C U in Hell, CFLs!


Let's hear it for energy efficiency! It reduces climate-warming CO2 emissions from power generation. It makes the replacement of highly productive fossil fuels with alternative energy sources a little less daunting. And it got a boost from 2007's Energy Independence and Security Act, which increases efficiency standards for light bulbs, phasing out incandescents come January.

I call energy efficient bulbs an important, developing technology for our fight against climate change. That sets me apart slightly from critics who call them low quality, life-threatening $50 bulbs that are being forced down our throats by government regulation that should be overturned. Skeptics also berate the government for turning its back on the incandescent-loving dictates of the free market's invisible hand.

But, in fact, only the most expensive bulbs are $50. I know from personal experience that good-quality CFLs can be had for a comparable price to incandescents. Their light is good. They last a long time. I admit I shopped around a lot to find brands I liked, and that I do buy a slightly higher wattage than the manufacturer recommends as a replacement. Their use is still a big win in most cases.

And while the naysayers' concerns about the Mercury found in CFLs are not without merit, I don't recall a hue and cry about the multitude of fluorescent bulbs that have been ubiquitous in our society for well over half a century. But, to the critics, being told what to do is bad, and being told to do something green is very bad. The "eco-stink" of being turned green against their will has some people very motivated to denounce CFLs.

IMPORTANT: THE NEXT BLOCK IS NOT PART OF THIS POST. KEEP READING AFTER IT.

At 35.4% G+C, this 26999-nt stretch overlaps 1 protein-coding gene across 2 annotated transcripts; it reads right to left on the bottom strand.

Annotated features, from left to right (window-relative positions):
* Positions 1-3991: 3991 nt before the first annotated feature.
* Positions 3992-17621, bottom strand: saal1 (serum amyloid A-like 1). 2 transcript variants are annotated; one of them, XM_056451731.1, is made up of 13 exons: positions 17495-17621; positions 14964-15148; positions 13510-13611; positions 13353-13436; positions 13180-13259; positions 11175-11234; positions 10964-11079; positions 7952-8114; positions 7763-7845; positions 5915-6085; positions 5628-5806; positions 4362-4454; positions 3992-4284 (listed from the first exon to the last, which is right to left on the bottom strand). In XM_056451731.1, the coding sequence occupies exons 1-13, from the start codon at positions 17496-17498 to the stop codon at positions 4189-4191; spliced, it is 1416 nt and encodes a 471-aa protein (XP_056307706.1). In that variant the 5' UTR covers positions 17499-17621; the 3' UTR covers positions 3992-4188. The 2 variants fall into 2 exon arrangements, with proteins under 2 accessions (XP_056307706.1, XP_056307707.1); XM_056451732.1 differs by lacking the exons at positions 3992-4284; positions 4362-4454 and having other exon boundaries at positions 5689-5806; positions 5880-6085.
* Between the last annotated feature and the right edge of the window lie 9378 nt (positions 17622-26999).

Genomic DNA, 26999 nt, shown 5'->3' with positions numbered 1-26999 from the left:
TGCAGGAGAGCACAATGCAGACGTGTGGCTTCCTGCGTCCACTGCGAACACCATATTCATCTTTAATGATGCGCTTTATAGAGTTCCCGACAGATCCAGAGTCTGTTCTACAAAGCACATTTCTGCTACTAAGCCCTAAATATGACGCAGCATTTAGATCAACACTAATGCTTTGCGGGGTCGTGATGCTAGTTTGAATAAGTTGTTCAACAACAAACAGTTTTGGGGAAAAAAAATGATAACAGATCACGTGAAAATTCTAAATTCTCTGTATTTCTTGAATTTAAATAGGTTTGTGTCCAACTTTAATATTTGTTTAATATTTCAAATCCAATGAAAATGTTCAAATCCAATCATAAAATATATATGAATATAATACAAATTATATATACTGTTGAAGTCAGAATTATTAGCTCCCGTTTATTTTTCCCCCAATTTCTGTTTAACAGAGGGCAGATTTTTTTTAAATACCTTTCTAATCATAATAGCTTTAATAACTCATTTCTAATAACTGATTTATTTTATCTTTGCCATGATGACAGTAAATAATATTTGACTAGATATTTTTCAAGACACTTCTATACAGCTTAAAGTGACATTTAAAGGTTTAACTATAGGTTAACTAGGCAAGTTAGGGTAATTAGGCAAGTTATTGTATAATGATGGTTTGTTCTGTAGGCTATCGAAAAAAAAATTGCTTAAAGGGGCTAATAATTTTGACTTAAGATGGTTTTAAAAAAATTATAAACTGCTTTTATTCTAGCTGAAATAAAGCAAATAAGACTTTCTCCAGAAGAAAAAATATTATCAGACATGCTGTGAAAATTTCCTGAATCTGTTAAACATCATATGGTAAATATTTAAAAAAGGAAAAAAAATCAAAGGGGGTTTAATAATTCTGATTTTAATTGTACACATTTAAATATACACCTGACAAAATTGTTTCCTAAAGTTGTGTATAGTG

We're dealing with a climate crisis. We will face tough choices and sacrifice. Some CFLs hesitate a second before they produce light. Annoying? Yes. A debilitating hardship? No. While we can't yet attribute recent dramatic weather extremes to climate change, they're great illustrations of how our "new normal" will look as global warming continues. I'm putting myself on the record as not liking floods, droughts, snowstorms, tornadoes and heat waves. There -- I said it.

The whole regulation debate is summed up by FactCheck.org and the CFL FAQs from GE. OK?

The EPA guidelines for cleaning up a mercury spill? They're a bit... involved.

Read how Al Gore's Nobel Prize magically turned the honor into a discredited joke.

Neil Wagner is a Creative Director, illustrator, and creator of the "What on Earth?" comic strip and blog appearing on NPR's ScienceFriday.com